New timber CITES listings criticised
Photo: Mark van Benthem Ipe Paris 2018
Question marks have been raised by leading Belgian academic and research body, the Gembloux Agro-Biotech faculty of the University of Liege (GBA), over latest new timber species CITES listings. The listings were passed at the UN CITES COP in Panama (COP 19). They include Ipe (Handroanthus, Roseodendron and Tabebuia spp.) and Cumaru (Dipteryx spp.). Following a 24 month transition period, they will be included in CITES Appendix II.
The other new listings are Afzelia/Doussie (Afzelia spp.), Padouk (Pterocarpus spp.) and African Mahogany/Khaya (Khaya spp.). They will be listed, after a 90-day transition period from the initial announcement, from February 23 2023.
Under the CITES rules, international trade in these species can be authorised, but requires an export permit, or re-export certificate from the third-party country and an import permit issued by the appropriate body in the importing country. Listing has significant trading impacts, imposing administrative barriers to exporting and importing Appendix II classified species. For species newly listed on CITES, producing countries must publish their Non-Detriment Findings (NDTs), to establish trade quotas. This will take time and the 90-day deadline for some species may not allow producer states to do this.
For EU importing countries, the transitional phase until entry into force of the CITES listings is also likely to raise practical questions. For example, what is the status of goods already in transit without a CITES export licence, but which would arrive in the EU after February 23 2023? Further, Appendix II listing will also lead to administrative burdens because valid export licences often expire while importers wait for import licences to be issued by their state’s competent authorities.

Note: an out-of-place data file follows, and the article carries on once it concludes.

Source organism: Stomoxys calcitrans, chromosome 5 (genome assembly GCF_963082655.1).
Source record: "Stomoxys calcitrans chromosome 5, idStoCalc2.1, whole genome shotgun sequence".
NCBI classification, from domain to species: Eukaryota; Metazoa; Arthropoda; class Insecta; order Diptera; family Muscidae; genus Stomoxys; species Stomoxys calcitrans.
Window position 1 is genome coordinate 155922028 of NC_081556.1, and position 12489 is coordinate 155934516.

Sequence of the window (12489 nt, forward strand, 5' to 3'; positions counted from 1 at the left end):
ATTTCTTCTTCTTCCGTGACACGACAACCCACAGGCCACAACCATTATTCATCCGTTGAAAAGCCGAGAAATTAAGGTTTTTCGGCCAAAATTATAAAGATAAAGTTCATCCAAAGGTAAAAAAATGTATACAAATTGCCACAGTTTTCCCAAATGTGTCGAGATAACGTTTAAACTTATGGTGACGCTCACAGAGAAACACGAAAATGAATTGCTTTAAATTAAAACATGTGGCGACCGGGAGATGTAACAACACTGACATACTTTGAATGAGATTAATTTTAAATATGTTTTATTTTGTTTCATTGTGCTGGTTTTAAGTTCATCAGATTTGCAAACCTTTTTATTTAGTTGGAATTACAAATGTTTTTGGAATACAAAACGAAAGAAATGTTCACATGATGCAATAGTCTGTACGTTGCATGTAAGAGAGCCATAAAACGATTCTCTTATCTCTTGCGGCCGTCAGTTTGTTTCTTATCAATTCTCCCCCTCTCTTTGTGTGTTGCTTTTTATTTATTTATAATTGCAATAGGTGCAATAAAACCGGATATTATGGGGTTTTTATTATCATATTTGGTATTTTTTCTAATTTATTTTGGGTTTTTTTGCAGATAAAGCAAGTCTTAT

Jean-Louis Doucet, Professor of Tropical Forestry at GBA and president of the Care Forest is Life project, was quoted as saying that, while additional management measures were justified for certain commercial species, this should not include Padouk and Doussié . He added that the first ‘victims’ of the new listings will be companies committed to sustainable management, including FSC or PEFC-certified companies that export part of their production to Europe. He said Gabon will be among the first supplier countries affected. “Gabon forestry companies been faced with a doubling of energy prices in six months, making exploitation of most forest species unprofitable. Currently, only a handful are still being harvested, including Padauk and Doussie. To restrict their international trade is to put a noose around the neck of good forest management students.”
Dr Grace Loubota, who implemented the CARE project, with funding from the Programme for the Promotion of Certified Forestry (PPECF), shared Professor Doucet’s concerns. “Neither Padouk nor Doussie are threatened and logging them will not jeopardise their populations in the coming century. Their population densities are sufficiently high and these two taxa regenerate without difficulty,” said Dr Loubota, adding that these timbers had been listed because of the ‘difficulty of differentiating them from species considered threatened’.
Professor Doucet said that the additional trading costs imposed by CITES listings of these species could also lead to supplier countries switching to cultivation and export of other commodities, such as palm oil. This risked further forest conversion. “This catastrophe that could be avoided if we finally recognised the real virtues of tropical woods, whose image has been tarnished by decades of misinformation,” he concluded.